• By Dartington SRU
  • Posted on Monday 09th July, 2012

Prevention science – All is revealed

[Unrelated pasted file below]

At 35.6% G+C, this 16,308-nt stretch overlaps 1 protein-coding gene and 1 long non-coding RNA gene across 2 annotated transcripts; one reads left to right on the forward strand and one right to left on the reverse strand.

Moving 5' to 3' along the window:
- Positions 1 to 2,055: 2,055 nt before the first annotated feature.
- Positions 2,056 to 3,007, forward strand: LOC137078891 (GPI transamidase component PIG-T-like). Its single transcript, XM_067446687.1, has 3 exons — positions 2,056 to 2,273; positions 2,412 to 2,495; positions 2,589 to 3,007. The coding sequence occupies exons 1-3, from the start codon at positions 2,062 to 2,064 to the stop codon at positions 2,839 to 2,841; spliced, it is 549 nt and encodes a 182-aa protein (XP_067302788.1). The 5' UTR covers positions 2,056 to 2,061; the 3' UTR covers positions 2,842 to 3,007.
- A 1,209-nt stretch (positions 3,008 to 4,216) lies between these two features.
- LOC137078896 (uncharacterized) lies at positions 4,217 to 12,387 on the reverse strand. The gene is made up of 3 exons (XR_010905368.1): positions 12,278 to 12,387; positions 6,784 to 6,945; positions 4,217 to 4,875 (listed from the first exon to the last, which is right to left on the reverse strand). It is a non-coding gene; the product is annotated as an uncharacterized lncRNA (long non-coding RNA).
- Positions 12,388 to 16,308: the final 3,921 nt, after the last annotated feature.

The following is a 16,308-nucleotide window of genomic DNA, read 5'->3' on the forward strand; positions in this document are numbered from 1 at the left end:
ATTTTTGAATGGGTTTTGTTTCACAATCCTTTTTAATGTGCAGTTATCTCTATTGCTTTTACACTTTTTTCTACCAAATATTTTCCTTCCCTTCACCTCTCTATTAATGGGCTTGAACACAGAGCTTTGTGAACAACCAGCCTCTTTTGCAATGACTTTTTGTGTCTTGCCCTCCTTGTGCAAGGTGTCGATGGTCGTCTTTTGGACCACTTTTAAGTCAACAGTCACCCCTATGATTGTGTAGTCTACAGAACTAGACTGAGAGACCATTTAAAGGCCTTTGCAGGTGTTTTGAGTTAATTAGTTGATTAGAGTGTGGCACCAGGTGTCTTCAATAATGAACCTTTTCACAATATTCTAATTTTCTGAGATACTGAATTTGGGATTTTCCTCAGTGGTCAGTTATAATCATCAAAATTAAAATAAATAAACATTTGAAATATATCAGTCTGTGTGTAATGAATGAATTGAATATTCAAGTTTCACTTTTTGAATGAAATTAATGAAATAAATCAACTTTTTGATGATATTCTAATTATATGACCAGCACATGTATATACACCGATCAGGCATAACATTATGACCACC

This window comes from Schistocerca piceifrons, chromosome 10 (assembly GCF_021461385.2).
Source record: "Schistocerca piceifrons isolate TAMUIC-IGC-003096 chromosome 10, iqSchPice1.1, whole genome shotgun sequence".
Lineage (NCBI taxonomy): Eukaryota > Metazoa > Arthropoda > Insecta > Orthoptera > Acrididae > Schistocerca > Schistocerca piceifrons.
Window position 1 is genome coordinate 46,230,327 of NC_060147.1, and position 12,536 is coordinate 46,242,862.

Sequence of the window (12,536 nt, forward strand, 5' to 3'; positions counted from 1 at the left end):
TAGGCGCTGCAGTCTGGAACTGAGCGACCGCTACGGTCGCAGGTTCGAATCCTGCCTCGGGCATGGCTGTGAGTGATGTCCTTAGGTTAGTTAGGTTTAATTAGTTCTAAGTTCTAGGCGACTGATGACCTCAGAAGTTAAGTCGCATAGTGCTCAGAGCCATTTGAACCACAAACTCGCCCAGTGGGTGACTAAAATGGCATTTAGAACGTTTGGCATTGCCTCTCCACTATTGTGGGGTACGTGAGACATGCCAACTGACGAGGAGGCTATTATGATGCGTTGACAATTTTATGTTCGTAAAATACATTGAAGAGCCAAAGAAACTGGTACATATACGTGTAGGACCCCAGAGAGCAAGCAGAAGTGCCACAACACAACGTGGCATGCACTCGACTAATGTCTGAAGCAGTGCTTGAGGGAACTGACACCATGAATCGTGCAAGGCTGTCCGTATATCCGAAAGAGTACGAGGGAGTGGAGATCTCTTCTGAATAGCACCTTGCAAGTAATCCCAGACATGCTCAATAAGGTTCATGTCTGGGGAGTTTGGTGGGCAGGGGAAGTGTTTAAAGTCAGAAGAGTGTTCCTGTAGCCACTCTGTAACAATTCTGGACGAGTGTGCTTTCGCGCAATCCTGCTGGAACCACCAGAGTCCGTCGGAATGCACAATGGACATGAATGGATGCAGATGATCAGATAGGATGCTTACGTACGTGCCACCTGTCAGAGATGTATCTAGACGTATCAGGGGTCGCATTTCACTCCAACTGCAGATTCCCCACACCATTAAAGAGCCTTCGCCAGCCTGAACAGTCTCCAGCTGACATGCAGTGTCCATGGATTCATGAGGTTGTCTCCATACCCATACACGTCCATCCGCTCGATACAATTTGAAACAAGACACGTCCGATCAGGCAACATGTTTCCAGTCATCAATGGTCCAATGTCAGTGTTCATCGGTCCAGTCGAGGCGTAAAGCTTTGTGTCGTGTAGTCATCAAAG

Prevention science is a relatively young field that has developed rapidly over the last 40 years. In 2005 the Society for Prevention Research commissioned a taskforce to develop a definition of prevention science and set out specific training needs for future prevention researchers. The resulting report, Standards of Knowledge for the Science of Prevention, offers an insight into who prevention scientists are and what they do.The primary goal of prevention science, according to the taskforce, is “to improve public health by identifying malleable risk and protective factors, assessing the efficacy and effectiveness of preventive interventions and identifying optimal means for dissemination and diffusion.”As such, it is necessarily a multi-disciplinary enterprise, requiring expertise from many fields. Specialists in biological, cognitive behavioral and social sciences contribute to understanding the ways in which positive and negative health can come about. Clinical scientists and experts in behavior change are needed for developing and implementing interventions. Economists are essential for working out the cost-effectiveness of interventions.As the taskforce puts it: “Prevention scientists include epidemiologists, psychologists, physicians, sociologists, social workers, educators, health practitioners, public health scientists, biostatisticians, nurses, geographers, mental health counsellors, anthropologists, policy analysts economists, criminologists, neuroscientists, and geneticists.”Since no individual possesses every skill, the authors further note that “carefully selected team members with expertise from practice, intervention development, and study design and methodology are necessary to meet the challenges described.”As well as stating what prevention science is and who prevention scientists are, the taskforce also lays out how prevention scientists work and the principles which do or should guide them. The work typically involves a cycle of activities, from research to understand predictors of problems and positive developmental outcomes, through developing interventions that create change in individuals and environments; and to testing whether those interventions work in controlled conditions and then, if promising, in the real world of services, before disseminating proven products more widely. Most, if not all of the programs listed in clearinghouses of evidence-based programs have been created in this way. The concepts of risk and protective factors and they way in which they interact to produce negative or positive outcomes in children as they grow up and enter adulthood are integral to prevention science, as is an ecological perspective – the idea that individuals, their families, schools, communities and larger socio-political and physical environments are interdependent.Alongside what some may regard as the more hi-tech elements of prevention science, such as the use of complex statistical techniques or analyses of the contribution to development of gene-environment interactions, prevention science has a more obviously human side. As the taskforce puts it: “The design of effective interventions which seek change in individuals and environments must address the role of human motivation, intentions, and self-efficacy.”Prevention science is also driven by a desire to promote social justice. The taskforce defines this as “the ethical and moral imperative to understand why certain population subgroups have a disproportionate burden of disease, disability, and death, and to design and implement prevention programs and systems and policy changes to address the root causes of inequities.” Prevention strategies that contribute to social justice include increasing access to services for all, for example by reducing transport barriers, creating interventions that are culturally and linguistically competent, and improving communication between providers and clients.Another area where the very human side of prevention science comes to the fore is in the need to ensure that preventive interventions are sustainable. This involves a range of activities, according to the taskforce. One is building community and organizational capacity through management, advocacy, and training. Another is developing and disseminating simple and user-friendly materials and tools.Community members should be involved in every step of developing and testing interventions, and methods for recouping money saved from the reduced need for heavy-end interventions need to be developed and institutionalized. Where possible, interventions should be built on or integrated into pre-existing service structures.Last, prevention science acknowledges that there are a variety of risks and types of protection that contribute in different ways to outcomes within and across populations. This is why it is critical to understand this through epidemiological surveys and reflect it in program design.**********Reference:Society for Prevention Research. (2011). Standards of Knowledge for the Science of Prevention. Fairfax, VA: Society for Prevention Research.

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